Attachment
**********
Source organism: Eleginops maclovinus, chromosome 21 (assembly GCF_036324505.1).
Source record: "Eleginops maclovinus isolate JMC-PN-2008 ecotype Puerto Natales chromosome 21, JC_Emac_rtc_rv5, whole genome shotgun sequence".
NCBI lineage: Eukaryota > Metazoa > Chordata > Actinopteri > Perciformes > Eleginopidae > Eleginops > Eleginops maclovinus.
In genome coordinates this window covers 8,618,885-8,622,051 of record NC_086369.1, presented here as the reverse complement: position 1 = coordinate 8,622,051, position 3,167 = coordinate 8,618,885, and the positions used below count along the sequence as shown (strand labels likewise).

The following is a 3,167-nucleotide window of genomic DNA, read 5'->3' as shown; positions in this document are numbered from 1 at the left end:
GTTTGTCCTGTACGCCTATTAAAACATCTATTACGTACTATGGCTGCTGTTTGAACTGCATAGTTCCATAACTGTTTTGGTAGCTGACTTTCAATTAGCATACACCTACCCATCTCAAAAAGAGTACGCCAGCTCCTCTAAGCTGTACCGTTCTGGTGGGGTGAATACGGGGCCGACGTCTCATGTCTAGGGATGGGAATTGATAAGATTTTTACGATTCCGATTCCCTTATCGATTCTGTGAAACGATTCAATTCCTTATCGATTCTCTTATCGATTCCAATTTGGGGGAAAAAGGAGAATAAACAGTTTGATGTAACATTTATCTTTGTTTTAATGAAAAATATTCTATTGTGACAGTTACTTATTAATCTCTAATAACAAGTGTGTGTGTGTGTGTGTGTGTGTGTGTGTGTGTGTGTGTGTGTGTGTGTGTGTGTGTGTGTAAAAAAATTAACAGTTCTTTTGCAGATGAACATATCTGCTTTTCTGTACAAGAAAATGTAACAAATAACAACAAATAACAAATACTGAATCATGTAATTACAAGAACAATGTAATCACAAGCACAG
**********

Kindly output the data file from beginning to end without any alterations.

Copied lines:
Source organism: Eleginops maclovinus, chromosome 21 (assembly GCF_036324505.1).
Source record: "Eleginops maclovinus isolate JMC-PN-2008 ecotype Puerto Natales chromosome 21, JC_Emac_rtc_rv5, whole genome shotgun sequence".
NCBI lineage: Eukaryota > Metazoa > Chordata > Actinopteri > Perciformes > Eleginopidae > Eleginops > Eleginops maclovinus.
In genome coordinates this window covers 8,618,885-8,622,051 of record NC_086369.1, presented here as the reverse complement: position 1 = coordinate 8,622,051, position 3,167 = coordinate 8,618,885, and the positions used below count along the sequence as shown (strand labels likewise).

The following is a 3,167-nucleotide window of genomic DNA, read 5'->3' as shown; positions in this document are numbered from 1 at the left end:
GTTTGTCCTGTACGCCTATTAAAACATCTATTACGTACTATGGCTGCTGTTTGAACTGCATAGTTCCATAACTGTTTTGGTAGCTGACTTTCAATTAGCATACACCTACCCATCTCAAAAAGAGTACGCCAGCTCCTCTAAGCTGTACCGTTCTGGTGGGGTGAATACGGGGCCGACGTCTCATGTCTAGGGATGGGAATTGATAAGATTTTTACGATTCCGATTCCCTTATCGATTCTGTGAAACGATTCAATTCCTTATCGATTCTCTTATCGATTCCAATTTGGGGGAAAAAGGAGAATAAACAGTTTGATGTAACATTTATCTTTGTTTTAATGAAAAATATTCTATTGTGACAGTTACTTATTAATCTCTAATAACAAGTGTGTGTGTGTGTGTGTGTGTGTGTGTGTGTGTGTGTGTGTGTGTGTGTGTGTGTGTGTGTAAAAAAATTAACAGTTCTTTTGCAGATGAACATATCTGCTTTTCTGTACAAGAAAATGTAACAAATAACAACAAATAACAAATACTGAATCATGTAATTACAAGAACAATGTAATCACAAGCACAG